Shuler faces an uphill slog in Congress on the issue, even as states such as Massachusetts and California work to enact their own universal-health plans — plans that conceivably could be the basis for a nationwide solution to the problem of health coverage for the 47 million Americans currently without coverage. Regardless, as chairman of the House Small Business Subcommittee on Rural and Urban Entrepreneurship, Shuler vowed Thursday to continue to push for enabling entrepreneurs to provide coverage to their employees.
In addition to Shuler, who was joined by Rep. David Davis (R-Tenn.), attendees at the field hearing in Asheville included: Jerry Johnson, owner of The Laurel of Asheville; Bob Kendrick, owner of Kendrick & Associates; Laurey Masterton owner of Laurey's Catering; Caroline Coward, an attorney with the Van Winkle Law Firm; Mark Leonard, CEO of WestCare; George Groome, owner of Colton Groome Insurance; Miriam Swartz, CEO and executive director of the Buncombe County Medical Society; Dr. Alan Baumgarten, a physician with the Project Access Program and vice chief of staff at Mission Hospitals.
If you'd like to chime in on the subject, Shuler's office can be reached at (202) 225-6401; or, you can fax your remarks or suggestions to (202) 226-6422.
In the meantime, below is the text of a press release on the field hearing submitted by Shuler's office on Thursday.
— Hal L. Millard, staff writer
BEGIN PRESS RELEASE:
One of the biggest challenges currently facing entrepreneurs is a lack of health care coverage. Today, Representative Heath Shuler, Chairman of the House Small Business Subcommittee on Rural and Urban Entrepreneurship, brought together local business owners to discuss ways that entrepreneurs can help make healthcare more affordable and accessible for their employees.
“Finding a solution to the healthcare crisis is crucial to continuing to grow Western North Carolina's economy,” said Chairman Shuler. “The Small Business Committee and the entire Congress needs to hear directly from small business owners about the challenges they are facing. Securing our small businesses must be a cornerstone of any comprehensive healthcare reform. No entrepreneur should have to face the decision of offering health insurance to their employees or keeping their company open.”
Entrepreneurs have been among the hardest hit when it comes to rising healthcare costs. Over the last seven years, small firms have seen premiums rise by nearly 80 percent on average. While small businesses represent the majority of employers in this nation, it is clear they are having extreme difficulty in providing their employees with health care coverage. Nearly all businesses with more than 200 employees offer coverage, but only 48 percent of the smallest firms do. This is an issue that is impacting North Carolina firms in particular, where employer sponsored insurance is the primary source of coverage for the non-elderly. Over half of all the uninsured workers in North Carolina are employed by businesses with less than 25 employees. Small businesses both locally and nationally continue to struggle to provide coverage to their employees due to the rising premium costs.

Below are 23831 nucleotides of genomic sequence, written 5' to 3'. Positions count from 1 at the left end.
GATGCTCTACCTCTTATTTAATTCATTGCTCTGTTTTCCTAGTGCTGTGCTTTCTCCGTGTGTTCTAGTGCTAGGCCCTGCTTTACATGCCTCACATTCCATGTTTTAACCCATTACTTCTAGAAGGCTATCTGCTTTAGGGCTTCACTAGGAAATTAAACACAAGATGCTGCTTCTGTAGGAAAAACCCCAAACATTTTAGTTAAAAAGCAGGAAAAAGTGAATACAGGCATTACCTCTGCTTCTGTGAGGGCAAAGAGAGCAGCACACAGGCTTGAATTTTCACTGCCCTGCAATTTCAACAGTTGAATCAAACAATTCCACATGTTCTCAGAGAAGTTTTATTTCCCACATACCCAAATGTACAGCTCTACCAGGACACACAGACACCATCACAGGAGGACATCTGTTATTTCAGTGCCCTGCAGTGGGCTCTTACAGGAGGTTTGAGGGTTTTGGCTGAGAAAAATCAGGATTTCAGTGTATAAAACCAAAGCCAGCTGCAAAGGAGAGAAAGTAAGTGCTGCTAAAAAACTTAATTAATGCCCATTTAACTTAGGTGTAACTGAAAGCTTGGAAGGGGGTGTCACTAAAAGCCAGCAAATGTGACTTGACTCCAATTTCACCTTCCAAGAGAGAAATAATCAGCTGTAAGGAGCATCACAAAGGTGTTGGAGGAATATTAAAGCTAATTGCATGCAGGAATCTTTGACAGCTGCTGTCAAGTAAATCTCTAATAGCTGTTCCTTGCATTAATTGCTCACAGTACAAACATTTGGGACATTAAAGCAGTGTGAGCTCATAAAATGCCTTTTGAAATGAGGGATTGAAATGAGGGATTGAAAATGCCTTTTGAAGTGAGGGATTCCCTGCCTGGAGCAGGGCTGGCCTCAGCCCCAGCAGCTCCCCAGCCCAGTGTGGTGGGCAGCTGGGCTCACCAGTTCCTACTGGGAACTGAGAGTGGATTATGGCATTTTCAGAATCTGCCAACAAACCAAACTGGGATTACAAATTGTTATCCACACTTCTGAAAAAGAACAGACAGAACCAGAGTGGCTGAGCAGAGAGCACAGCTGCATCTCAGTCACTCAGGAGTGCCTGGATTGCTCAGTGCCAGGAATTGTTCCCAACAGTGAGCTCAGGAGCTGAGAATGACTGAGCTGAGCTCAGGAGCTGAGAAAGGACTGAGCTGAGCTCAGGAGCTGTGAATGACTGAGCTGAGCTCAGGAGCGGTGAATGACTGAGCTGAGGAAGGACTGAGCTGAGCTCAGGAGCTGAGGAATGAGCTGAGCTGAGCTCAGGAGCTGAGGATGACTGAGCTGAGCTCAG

“With so many of our residents relying on their small employers for healthcare coverage, it is clear that this must be a top priority in Congress to develop reform that will help entrepreneurs provide this for their employees,” Chairman Shuler said. “This is something that the House Small Business Committee will continue to push as we return after Labor Day – to ensure small businesses are a central component of any healthcare reform.”
In the first half of the 110th Congress, the House Small Business Committee has passed the Affordable Healthcare Initiative, a grant program that would allow Small Business Development Centers (SBDCs) to assist business owners with identifying affordable health insurance options for their employees. A bill was also passed out of the committee that makes low cost loans available to healthcare providers that serve low-income and underserved areas. While steps are being taken, today's discussion made it clear that more needs to be done to help small firms access affordable healthcare. North Carolina business owners described a number of possible solutions to the unique problems small businesses face with rising healthcare premiums. Some of the ideas focused on the need to utilize the perspective of small businesses, healthcare providers and insurance brokers in order to develop a solution that will meet the current needs of small business employees.
“Hearing directly from small business owners is vital to formulating a solution that will address all of their healthcare needs,” Chairman Shuler said. “The concerns of North Carolina businesses in providing affordable healthcare coverage are echoed by entrepreneurs nationwide. This committee will be working to ensure small businesses are at the center of both the debate and the reform.”
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